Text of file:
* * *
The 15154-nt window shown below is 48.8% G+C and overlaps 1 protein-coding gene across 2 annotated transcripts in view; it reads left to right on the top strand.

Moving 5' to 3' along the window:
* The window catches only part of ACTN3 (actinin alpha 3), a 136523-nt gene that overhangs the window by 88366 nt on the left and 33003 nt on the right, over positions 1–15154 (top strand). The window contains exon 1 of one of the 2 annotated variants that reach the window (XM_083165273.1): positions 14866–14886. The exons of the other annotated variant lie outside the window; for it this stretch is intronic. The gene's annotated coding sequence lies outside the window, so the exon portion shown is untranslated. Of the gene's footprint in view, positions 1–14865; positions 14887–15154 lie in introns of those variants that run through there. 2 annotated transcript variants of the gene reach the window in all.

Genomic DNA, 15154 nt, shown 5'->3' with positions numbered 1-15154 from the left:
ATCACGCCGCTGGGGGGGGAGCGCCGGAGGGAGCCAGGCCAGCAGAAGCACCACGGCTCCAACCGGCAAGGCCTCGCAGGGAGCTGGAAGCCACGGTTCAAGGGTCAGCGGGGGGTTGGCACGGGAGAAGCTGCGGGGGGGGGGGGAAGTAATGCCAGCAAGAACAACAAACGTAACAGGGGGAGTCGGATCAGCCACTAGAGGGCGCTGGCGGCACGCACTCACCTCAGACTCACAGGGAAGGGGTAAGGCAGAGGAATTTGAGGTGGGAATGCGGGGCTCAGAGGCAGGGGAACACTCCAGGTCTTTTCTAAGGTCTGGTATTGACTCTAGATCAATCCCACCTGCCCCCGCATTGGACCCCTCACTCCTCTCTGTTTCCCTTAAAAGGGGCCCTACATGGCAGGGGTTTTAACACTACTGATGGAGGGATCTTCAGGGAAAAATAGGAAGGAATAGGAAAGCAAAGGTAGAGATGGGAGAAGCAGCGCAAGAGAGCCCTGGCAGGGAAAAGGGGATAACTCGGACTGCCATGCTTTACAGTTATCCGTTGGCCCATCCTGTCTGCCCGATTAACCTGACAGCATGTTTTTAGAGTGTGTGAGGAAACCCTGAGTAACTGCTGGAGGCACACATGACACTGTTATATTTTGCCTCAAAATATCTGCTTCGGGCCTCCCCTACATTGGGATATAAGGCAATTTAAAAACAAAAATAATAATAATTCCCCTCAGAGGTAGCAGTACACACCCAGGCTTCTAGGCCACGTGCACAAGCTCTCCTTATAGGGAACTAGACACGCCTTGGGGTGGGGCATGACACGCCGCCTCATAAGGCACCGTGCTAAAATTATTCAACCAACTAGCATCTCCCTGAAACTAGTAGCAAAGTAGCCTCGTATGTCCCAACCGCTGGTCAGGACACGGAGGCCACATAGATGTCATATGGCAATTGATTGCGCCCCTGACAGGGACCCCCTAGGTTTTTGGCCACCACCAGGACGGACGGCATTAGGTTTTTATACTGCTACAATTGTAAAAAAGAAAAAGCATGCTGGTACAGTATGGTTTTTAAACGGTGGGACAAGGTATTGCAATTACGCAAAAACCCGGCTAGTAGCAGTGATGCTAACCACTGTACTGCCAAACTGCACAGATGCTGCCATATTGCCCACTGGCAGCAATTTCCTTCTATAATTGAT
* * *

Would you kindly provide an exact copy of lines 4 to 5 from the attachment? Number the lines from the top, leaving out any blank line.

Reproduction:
Genomic DNA, 15154 nt, shown 5'->3' with positions numbered 1-15154 from the left:
ATCACGCCGCTGGGGGGGGAGCGCCGGAGGGAGCCAGGCCAGCAGAAGCACCACGGCTCCAACCGGCAAGGCCTCGCAGGGAGCTGGAAGCCACGGTTCAAGGGTCAGCGGGGGGTTGGCACGGGAGAAGCTGCGGGGGGGGGGGGAAGTAATGCCAGCAAGAACAACAAACGTAACAGGGGGAGTCGGATCAGCCACTAGAGGGCGCTGGCGGCACGCACTCACCTCAGACTCACAGGGAAGGGGTAAGGCAGAGGAATTTGAGGTGGGAATGCGGGGCTCAGAGGCAGGGGAACACTCCAGGTCTTTTCTAAGGTCTGGTATTGACTCTAGATCAATCCCACCTGCCCCCGCATTGGACCCCTCACTCCTCTCTGTTTCCCTTAAAAGGGGCCCTACATGGCAGGGGTTTTAACACTACTGATGGAGGGATCTTCAGGGAAAAATAGGAAGGAATAGGAAAGCAAAGGTAGAGATGGGAGAAGCAGCGCAAGAGAGCCCTGGCAGGGAAAAGGGGATAACTCGGACTGCCATGCTTTACAGTTATCCGTTGGCCCATCCTGTCTGCCCGATTAACCTGACAGCATGTTTTTAGAGTGTGTGAGGAAACCCTGAGTAACTGCTGGAGGCACACATGACACTGTTATATTTTGCCTCAAAATATCTGCTTCGGGCCTCCCCTACATTGGGATATAAGGCAATTTAAAAACAAAAATAATAATAATTCCCCTCAGAGGTAGCAGTACACACCCAGGCTTCTAGGCCACGTGCACAAGCTCTCCTTATAGGGAACTAGACACGCCTTGGGGTGGGGCATGACACGCCGCCTCATAAGGCACCGTGCTAAAATTATTCAACCAACTAGCATCTCCCTGAAACTAGTAGCAAAGTAGCCTCGTATGTCCCAACCGCTGGTCAGGACACGGAGGCCACATAGATGTCATATGGCAATTGATTGCGCCCCTGACAGGGACCCCCTAGGTTTTTGGCCACCACCAGGACGGACGGCATTAGGTTTTTATACTGCTACAATTGTAAAAAAGAAAAAGCATGCTGGTACAGTATGGTTTTTAAACGGTGGGACAAGGTATTGCAATTACGCAAAAACCCGGCTAGTAGCAGTGATGCTAACCACTGTACTGCCAAACTGCACAGATGCTGCCATATTGCCCACTGGCAGCAATTTCCTTCTATAATTGAT